• have to show that “F of X + Y” equals “F of X” plus “F of Y”

  • From the definition of F, “F of X+Y” equals 2 times “X+Y”.

  • And on the right-hand-side, “F of X” equals “2X”, and “F of Y” equals “2Y”.

  • “2 times X+Y” DOES equal 2X plus 2Y, so F is a homomorphism.

  • Notice that the output of F is the set of even integers.

  • The even integers are a subgroup of the integers. Well explore this and other properties

  • of homomorphisms later.

  • After Groups, the idea of a Homomorphism is quite possibly the most important concept

  • in Abstract Algebra. It allows us to connect similar groups and identical groups. Homomorphisms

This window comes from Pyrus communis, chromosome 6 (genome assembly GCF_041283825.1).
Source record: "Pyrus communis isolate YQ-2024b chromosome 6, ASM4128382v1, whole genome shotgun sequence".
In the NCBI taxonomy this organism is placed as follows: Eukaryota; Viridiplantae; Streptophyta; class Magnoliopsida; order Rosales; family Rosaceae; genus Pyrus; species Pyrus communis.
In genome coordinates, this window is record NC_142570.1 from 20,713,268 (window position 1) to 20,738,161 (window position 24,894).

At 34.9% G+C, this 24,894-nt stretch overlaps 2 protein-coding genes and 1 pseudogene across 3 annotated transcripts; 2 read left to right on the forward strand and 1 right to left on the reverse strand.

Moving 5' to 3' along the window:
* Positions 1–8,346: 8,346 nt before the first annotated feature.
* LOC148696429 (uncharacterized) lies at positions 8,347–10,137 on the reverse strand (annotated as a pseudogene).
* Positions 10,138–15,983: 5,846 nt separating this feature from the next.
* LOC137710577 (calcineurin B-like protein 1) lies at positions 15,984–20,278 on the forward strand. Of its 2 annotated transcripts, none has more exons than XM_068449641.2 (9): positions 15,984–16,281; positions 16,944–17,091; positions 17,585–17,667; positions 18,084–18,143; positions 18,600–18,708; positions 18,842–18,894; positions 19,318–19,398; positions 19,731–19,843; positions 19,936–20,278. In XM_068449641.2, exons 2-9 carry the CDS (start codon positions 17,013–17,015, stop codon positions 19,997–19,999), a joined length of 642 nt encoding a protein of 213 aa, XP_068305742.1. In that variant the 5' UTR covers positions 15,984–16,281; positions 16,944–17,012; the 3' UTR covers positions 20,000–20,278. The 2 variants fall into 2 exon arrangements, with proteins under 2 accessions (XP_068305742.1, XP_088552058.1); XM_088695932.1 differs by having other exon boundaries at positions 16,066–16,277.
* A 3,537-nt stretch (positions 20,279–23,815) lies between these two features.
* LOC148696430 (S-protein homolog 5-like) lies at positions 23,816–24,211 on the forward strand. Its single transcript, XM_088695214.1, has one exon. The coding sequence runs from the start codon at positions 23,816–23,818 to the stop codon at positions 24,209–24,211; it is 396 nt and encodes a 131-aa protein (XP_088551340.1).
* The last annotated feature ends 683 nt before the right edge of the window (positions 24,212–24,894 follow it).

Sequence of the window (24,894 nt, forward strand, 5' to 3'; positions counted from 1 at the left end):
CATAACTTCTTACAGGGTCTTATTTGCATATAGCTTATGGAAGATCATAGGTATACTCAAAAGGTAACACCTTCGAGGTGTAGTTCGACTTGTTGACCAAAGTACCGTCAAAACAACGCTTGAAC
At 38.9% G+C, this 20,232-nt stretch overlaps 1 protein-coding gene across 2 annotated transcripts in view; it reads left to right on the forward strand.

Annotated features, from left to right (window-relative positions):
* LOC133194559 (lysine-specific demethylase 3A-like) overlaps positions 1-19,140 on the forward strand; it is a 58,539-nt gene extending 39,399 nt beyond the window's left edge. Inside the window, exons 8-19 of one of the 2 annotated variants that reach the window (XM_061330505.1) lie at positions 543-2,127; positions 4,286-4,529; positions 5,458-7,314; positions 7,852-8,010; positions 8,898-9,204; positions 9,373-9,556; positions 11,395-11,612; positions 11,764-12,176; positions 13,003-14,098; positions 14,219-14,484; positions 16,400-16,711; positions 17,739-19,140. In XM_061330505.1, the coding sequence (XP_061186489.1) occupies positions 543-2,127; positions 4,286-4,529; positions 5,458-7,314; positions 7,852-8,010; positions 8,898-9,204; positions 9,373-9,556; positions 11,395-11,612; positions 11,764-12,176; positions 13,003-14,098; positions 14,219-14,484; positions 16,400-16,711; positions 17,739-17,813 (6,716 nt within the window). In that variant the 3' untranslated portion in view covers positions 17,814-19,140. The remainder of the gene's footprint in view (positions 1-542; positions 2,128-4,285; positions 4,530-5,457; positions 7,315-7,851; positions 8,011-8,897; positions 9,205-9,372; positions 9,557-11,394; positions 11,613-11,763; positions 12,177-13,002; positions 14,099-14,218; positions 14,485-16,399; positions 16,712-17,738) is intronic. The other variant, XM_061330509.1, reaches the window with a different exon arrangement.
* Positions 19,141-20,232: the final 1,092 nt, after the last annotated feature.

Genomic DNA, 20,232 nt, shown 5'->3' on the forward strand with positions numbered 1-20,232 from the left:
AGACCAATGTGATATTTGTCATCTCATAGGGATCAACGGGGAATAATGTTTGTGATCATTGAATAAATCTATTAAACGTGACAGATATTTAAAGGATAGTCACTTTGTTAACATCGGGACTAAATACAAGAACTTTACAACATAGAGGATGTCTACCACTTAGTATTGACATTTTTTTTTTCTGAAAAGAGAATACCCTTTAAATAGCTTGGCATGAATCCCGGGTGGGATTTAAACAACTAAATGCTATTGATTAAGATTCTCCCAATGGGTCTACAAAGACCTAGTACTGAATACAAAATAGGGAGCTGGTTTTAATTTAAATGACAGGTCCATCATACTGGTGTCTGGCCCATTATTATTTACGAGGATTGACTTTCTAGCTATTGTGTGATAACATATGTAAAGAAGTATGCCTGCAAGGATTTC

• are also an essential tool for identifying the fundamental building blocks of groups.

  • And as we move forward through abstract algebra, this idea will recur again and again. We will

  • introduce a new object - rings, fields, vector spaces - and then define homomorphisms between

  • them.

  • The set of people who support us on Patreon is a finite but important group. They are

  • homomorphic to the Magic Group. This famous group is something I just made up as a way

  • to encourage you to support us financially on Patreon…{magic!}

Imagine, if you will, that we have two groups which we will creatively callGroup 1”

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B1 中級

群同型 - 抽象代数 (Group Homomorphisms - Abstract Algebra)

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    林宜悉 に公開 2021 年 01 月 14 日